Belgian government invests €20 million in vaccine testing centre
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    Belgian government invests €20 million in vaccine testing centre

    Credit: Belga

    Belgium’s federal government is investing in a project aimed at accelerating the development of vaccines, Belgian newspapers De Morgen, De Standaard and Le Soir reported.

    The government has released €20 million for the creation of an Infectious Diseases Unit, bringing together the expertise of the universities of Antwerp and Brussels.

    This project aims to allow Belgium – and more broadly Europe – to combat the emergence of a next pandemic, by developing tools to greatly accelerate the development of vaccines and tests. 

    The primary component of this unit is the creation, at the University of Antwerp, of an infrastructure to host human inoculation (vaccination) clinical studies.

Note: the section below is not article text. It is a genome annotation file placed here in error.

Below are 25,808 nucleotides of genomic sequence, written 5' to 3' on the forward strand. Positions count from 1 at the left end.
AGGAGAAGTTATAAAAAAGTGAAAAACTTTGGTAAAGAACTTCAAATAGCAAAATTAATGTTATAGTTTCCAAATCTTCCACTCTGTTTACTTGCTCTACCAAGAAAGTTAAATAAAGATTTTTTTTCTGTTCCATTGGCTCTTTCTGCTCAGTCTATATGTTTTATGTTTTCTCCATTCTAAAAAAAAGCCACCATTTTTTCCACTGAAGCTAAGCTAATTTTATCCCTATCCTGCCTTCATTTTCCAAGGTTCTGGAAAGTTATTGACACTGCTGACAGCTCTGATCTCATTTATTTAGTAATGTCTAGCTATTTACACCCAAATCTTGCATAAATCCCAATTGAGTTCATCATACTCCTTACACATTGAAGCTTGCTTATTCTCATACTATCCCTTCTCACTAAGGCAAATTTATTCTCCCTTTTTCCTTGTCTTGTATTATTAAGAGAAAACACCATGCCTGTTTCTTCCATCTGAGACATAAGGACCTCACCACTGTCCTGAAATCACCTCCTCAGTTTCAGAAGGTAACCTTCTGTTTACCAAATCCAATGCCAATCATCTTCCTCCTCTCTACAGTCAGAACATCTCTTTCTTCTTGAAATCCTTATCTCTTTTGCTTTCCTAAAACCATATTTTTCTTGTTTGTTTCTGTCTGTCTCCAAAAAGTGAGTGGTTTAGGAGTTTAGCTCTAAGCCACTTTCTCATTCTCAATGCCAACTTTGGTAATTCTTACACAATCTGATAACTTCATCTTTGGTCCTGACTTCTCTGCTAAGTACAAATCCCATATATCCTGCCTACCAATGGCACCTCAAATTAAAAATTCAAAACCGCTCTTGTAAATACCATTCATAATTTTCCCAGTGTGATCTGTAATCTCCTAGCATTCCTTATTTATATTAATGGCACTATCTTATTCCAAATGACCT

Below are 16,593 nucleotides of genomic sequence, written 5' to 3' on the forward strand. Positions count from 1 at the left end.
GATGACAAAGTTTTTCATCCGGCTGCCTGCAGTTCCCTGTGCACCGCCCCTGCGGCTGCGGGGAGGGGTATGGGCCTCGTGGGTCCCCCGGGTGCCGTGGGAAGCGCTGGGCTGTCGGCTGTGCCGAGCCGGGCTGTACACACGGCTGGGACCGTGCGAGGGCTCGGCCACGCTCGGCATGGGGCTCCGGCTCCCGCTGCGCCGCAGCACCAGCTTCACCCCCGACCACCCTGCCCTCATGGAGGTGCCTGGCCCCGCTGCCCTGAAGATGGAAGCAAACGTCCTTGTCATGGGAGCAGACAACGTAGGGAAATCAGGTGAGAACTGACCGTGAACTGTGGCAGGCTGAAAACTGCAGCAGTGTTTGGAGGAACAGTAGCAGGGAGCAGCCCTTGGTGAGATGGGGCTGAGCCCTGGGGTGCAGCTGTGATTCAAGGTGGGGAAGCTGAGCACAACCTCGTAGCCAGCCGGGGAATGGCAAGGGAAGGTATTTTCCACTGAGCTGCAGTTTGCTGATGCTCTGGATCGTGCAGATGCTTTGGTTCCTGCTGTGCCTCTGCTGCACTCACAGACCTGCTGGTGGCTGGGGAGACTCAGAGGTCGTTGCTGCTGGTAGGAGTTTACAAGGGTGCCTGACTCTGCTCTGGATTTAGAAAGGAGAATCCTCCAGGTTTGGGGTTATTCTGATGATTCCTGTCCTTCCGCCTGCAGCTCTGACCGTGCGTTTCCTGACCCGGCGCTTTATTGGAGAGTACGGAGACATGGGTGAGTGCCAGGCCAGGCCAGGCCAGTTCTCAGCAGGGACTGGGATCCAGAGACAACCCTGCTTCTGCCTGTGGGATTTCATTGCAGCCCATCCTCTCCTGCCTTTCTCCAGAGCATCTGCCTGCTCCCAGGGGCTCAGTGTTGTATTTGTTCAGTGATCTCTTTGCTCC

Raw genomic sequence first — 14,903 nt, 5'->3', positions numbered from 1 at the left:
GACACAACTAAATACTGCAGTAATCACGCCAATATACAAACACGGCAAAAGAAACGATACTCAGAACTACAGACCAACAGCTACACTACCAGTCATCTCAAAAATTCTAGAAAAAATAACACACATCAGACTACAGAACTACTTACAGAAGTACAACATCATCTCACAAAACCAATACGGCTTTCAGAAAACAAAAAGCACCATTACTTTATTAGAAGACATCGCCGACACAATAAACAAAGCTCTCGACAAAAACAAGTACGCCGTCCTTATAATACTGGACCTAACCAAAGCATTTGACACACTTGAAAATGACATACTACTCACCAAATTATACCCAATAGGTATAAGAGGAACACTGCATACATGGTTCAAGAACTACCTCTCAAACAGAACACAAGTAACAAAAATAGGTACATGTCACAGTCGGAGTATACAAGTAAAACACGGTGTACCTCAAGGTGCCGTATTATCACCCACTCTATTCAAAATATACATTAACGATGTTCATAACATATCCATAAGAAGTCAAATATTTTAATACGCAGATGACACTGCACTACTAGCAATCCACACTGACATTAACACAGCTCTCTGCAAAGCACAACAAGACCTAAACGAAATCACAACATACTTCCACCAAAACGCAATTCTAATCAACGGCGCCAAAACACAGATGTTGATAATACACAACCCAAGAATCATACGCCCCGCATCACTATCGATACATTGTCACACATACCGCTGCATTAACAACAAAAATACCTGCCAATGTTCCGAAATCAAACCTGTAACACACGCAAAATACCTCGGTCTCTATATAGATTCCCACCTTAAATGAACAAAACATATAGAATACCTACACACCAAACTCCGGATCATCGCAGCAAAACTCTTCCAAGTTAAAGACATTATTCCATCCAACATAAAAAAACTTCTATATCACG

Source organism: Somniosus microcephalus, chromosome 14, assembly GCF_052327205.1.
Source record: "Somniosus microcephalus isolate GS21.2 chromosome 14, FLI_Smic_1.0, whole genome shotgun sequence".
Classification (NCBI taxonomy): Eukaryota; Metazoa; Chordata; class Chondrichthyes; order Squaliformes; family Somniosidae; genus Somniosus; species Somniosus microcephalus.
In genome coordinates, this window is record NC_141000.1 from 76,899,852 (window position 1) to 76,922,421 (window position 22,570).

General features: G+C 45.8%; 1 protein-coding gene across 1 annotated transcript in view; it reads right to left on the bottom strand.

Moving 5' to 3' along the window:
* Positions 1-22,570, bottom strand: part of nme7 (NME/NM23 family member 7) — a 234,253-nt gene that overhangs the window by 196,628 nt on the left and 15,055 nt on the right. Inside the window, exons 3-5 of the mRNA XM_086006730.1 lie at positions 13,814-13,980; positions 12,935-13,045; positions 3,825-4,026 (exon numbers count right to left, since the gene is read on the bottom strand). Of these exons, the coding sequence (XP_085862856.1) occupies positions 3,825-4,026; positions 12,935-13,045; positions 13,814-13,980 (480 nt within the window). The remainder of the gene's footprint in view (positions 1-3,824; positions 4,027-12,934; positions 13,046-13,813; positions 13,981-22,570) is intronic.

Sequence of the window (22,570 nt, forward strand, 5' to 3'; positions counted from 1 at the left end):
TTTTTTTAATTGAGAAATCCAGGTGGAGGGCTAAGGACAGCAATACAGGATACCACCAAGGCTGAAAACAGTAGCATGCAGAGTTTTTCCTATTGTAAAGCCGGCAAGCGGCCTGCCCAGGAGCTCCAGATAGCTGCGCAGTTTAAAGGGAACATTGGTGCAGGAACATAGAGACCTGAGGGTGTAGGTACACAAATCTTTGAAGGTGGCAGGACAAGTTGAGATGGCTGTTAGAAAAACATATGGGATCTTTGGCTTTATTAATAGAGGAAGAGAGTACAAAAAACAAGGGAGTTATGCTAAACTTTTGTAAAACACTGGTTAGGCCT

“Inoculation studies speed up the development and evaluation of drugs,” said Pierre Van Damme, director of the Vaccine Evaluation Centre at the University of Antwerp.

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    The project’s other component is the creation of an immunology laboratory at the Free University of Brussels (ULB).

    “In parallel with clinical trials, it is essential to analyze the immune response induced by this vaccine,” said Arnaud Marchant, Director of the Institute of Medical Immunology at ULB.

    This laboratory will also monitor emerging pathogens – something that produces a disease – and will be responsible for developing appropriate testing tools as soon as a new epidemic occurs. A unit will also be created on this site to conduct phase 2 studies in vaccinology.

    The aim is to strengthen Belgium’s capacity for “classic” clinical trials and to fill a gap. There is no such centre on the French-speaking side of the country, while there are three on the Dutch-speaking side. 

    In total, €40 million will be invested in the project, with the other €20 million coming from the private sector, but not from the pharmaceutical industry.

    All of these new infrastructures will be ready by early 2022.

    The Brussels Times